(cross-posted from an email list I am on)
> I’d be very interested in helping to support (or start) a research project
> that more critically investigates the state of the digital divide in
> communities and see how that compares with the more recent digital divide
> stats we’ve been sharing.
I’ve maintained in the past that the gap is shifting but not really that much. The big deal seems to be that we want/need things that are quantifiable and we’re getting further into the mess of qualitative concerns with people and their internet access/usage. From a library perspective it’s looked like this….
– People don’t have expensive computers – we helped this with access to tech from the Gates Foundation and some maintenance/upkeep assistance from WebJunction/others
– People don’t have broadband – E-rate and consortium level pricing has closed this gap, nearly every public library in the US offers some form of broadband
– People don’t have real broadband – this is still an open issue but it’s being worked on. In rural VT where I live I’ve seen my maximum-possible internet speed increase gradually while the amount necessary to use the internet takes leaps. More libraries offer gigabit connections.
The qualitative gaps I am seeing are more troublingâ€‹ in a sort of internet mythmaking wayâ€‹
– People say mobile broadband = broadband – this is a culture thing (because people who sell you mobile want you to believe this) and more than anything this is not true for homework and should be aggressively pushed back againstâ€‹ while we still try to increase people’s mobile accessâ€‹
– People say a phone is a computer – again, mobile is GREAT but having a phone gives you a much smaller range of creative options than a computerâ€‹,â€‹
and people need to be clear about that (and not say we’re solving digital divide issues giving kids phones/tabletsâ€‹, we’re eklping but just shifting the goalpostsâ€‹)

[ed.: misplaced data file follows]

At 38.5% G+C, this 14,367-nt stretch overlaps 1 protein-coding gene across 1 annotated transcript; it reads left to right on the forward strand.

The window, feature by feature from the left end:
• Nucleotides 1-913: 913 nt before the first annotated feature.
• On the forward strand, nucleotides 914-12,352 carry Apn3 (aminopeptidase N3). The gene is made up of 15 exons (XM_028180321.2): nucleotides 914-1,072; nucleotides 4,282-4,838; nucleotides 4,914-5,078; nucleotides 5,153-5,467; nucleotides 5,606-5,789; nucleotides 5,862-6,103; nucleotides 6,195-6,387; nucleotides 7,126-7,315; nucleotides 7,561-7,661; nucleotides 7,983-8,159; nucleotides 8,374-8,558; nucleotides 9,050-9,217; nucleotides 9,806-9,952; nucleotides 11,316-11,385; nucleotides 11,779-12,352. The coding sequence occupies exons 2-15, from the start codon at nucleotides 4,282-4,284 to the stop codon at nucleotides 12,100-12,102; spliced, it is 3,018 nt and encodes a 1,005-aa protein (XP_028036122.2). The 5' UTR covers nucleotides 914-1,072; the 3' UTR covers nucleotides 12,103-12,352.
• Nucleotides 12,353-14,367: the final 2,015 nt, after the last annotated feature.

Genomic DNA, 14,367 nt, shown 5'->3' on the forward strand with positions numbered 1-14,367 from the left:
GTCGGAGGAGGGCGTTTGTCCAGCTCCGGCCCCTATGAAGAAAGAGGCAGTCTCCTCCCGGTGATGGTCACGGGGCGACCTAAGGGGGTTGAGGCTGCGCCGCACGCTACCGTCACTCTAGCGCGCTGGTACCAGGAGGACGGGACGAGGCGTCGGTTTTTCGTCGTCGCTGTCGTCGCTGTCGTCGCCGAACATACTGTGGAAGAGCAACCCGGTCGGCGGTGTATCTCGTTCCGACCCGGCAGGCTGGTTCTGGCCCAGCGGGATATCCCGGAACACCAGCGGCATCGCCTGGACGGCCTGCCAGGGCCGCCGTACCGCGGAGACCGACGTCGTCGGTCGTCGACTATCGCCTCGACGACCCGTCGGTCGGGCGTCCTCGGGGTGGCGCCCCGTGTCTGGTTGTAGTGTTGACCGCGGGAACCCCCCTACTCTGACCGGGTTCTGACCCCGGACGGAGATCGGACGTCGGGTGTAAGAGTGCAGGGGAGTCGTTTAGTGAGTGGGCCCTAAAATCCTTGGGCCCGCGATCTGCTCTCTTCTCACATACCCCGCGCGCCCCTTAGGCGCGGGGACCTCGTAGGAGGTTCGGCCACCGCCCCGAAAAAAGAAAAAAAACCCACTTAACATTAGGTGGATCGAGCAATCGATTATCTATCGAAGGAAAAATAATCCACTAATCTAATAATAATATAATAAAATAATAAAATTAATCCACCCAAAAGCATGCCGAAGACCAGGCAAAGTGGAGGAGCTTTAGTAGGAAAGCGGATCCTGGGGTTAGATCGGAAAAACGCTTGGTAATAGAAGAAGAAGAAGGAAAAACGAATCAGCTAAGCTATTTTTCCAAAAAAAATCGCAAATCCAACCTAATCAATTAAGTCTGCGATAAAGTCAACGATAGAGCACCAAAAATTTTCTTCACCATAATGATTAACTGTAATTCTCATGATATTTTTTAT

– Peopleâ€‹ are afraid/stubborn/traditional – they â€‹have a level of timididy with technology (this is often â€‹oâ€‹lder people where I liveâ€‹ but not alwaysâ€‹) which keeps them from using technology to solve their own problems.
This, to me, is the real digital divide in 2016. They have to pay someone for help, they don’t have the money, theâ€‹yâ€‹ don’t have options because their communities do not have this level of free tech knowledge available. They are vulnerable to people trying to sell them things. â€‹They are vulnerable to relying on “closed” communities likeâ€‹â€‹ facebook to do everything online. â€‹ Media only heightens this anxietyâ€‹ and makes them feel at risk,â€‹ and phishing and other scams increasingly targeted towards them amplify this issue.
So if you’re going to address the knowledge/empowerment/inclusion gap you often get into less-quantifiable areas. Which means less money for studies and/or fewer vendors willing to foot the bill since the answers are rarely going to be “Just make a new website to help these people!” and more often “ISPs need to create better tools to help people resist threats and make their systems more secure, but not at the expense if alienating people” I look at gmail and some of the basic things they built in (phishing alerts, hiding all the huge cc lines in email, very user-friendly login screens and help files) and then the things they didn’t (large text and or high contrast versions, “low fi” versions for older users with accessibility issues) and I feel like some pushes in the right direction can get better UX layered on top of decently functioning technology and it helps a lot with the empowerment divide we’re seeing.
tl;dr I’d be happy to help with a project like this.